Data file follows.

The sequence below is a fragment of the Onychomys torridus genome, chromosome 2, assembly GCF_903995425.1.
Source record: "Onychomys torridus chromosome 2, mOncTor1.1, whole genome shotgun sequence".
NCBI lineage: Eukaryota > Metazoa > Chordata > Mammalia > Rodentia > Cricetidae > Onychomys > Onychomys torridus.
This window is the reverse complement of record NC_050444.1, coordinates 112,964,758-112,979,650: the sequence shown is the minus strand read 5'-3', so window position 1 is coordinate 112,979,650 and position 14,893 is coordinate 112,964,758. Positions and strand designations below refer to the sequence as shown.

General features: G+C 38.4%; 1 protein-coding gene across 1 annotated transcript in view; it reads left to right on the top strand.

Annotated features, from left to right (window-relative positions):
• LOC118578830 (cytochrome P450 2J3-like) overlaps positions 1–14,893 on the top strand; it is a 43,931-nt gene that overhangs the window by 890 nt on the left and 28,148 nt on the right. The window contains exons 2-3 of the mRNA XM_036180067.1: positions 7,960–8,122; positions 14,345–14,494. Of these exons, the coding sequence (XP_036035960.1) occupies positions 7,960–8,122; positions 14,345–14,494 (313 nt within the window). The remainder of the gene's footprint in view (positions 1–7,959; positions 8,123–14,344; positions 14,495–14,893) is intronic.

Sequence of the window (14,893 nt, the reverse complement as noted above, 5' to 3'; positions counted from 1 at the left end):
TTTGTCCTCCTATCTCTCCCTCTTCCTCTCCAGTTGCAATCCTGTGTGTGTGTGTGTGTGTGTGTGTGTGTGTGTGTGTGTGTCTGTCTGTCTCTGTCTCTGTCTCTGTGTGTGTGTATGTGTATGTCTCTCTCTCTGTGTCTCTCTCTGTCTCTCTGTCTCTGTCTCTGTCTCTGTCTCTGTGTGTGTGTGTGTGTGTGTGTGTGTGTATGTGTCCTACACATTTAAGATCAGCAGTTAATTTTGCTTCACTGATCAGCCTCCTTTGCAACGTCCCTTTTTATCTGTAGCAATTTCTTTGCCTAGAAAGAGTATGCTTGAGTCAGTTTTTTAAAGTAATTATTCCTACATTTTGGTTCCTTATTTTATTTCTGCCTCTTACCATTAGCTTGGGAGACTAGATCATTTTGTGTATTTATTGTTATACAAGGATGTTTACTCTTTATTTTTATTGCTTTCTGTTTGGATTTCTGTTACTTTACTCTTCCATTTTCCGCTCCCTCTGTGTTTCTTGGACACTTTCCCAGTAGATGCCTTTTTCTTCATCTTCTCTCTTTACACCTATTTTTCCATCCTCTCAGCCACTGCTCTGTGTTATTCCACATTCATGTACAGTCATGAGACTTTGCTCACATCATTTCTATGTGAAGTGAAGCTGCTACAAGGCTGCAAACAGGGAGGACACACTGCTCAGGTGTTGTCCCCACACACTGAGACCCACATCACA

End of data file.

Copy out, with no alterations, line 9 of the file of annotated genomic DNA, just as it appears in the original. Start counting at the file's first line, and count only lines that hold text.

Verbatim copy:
TTTGTCCTCCTATCTCTCCCTCTTCCTCTCCAGTTGCAATCCTGTGTGTGTGTGTGTGTGTGTGTGTGTGTGTGTGTGTGTGTCTGTCTGTCTCTGTCTCTGTCTCTGTGTGTGTGTATGTGTATGTCTCTCTCTCTGTGTCTCTCTCTGTCTCTCTGTCTCTGTCTCTGTCTCTGTCTCTGTGTGTGTGTGTGTGTGTGTGTGTGTGTATGTGTCCTACACATTTAAGATCAGCAGTTAATTTTGCTTCACTGATCAGCCTCCTTTGCAACGTCCCTTTTTATCTGTAGCAATTTCTTTGCCTAGAAAGAGTATGCTTGAGTCAGTTTTTTAAAGTAATTATTCCTACATTTTGGTTCCTTATTTTATTTCTGCCTCTTACCATTAGCTTGGGAGACTAGATCATTTTGTGTATTTATTGTTATACAAGGATGTTTACTCTTTATTTTTATTGCTTTCTGTTTGGATTTCTGTTACTTTACTCTTCCATTTTCCGCTCCCTCTGTGTTTCTTGGACACTTTCCCAGTAGATGCCTTTTTCTTCATCTTCTCTCTTTACACCTATTTTTCCATCCTCTCAGCCACTGCTCTGTGTTATTCCACATTCATGTACAGTCATGAGACTTTGCTCACATCATTTCTATGTGAAGTGAAGCTGCTACAAGGCTGCAAACAGGGAGGACACACTGCTCAGGTGTTGTCCCCACACACTGAGACCCACATCACA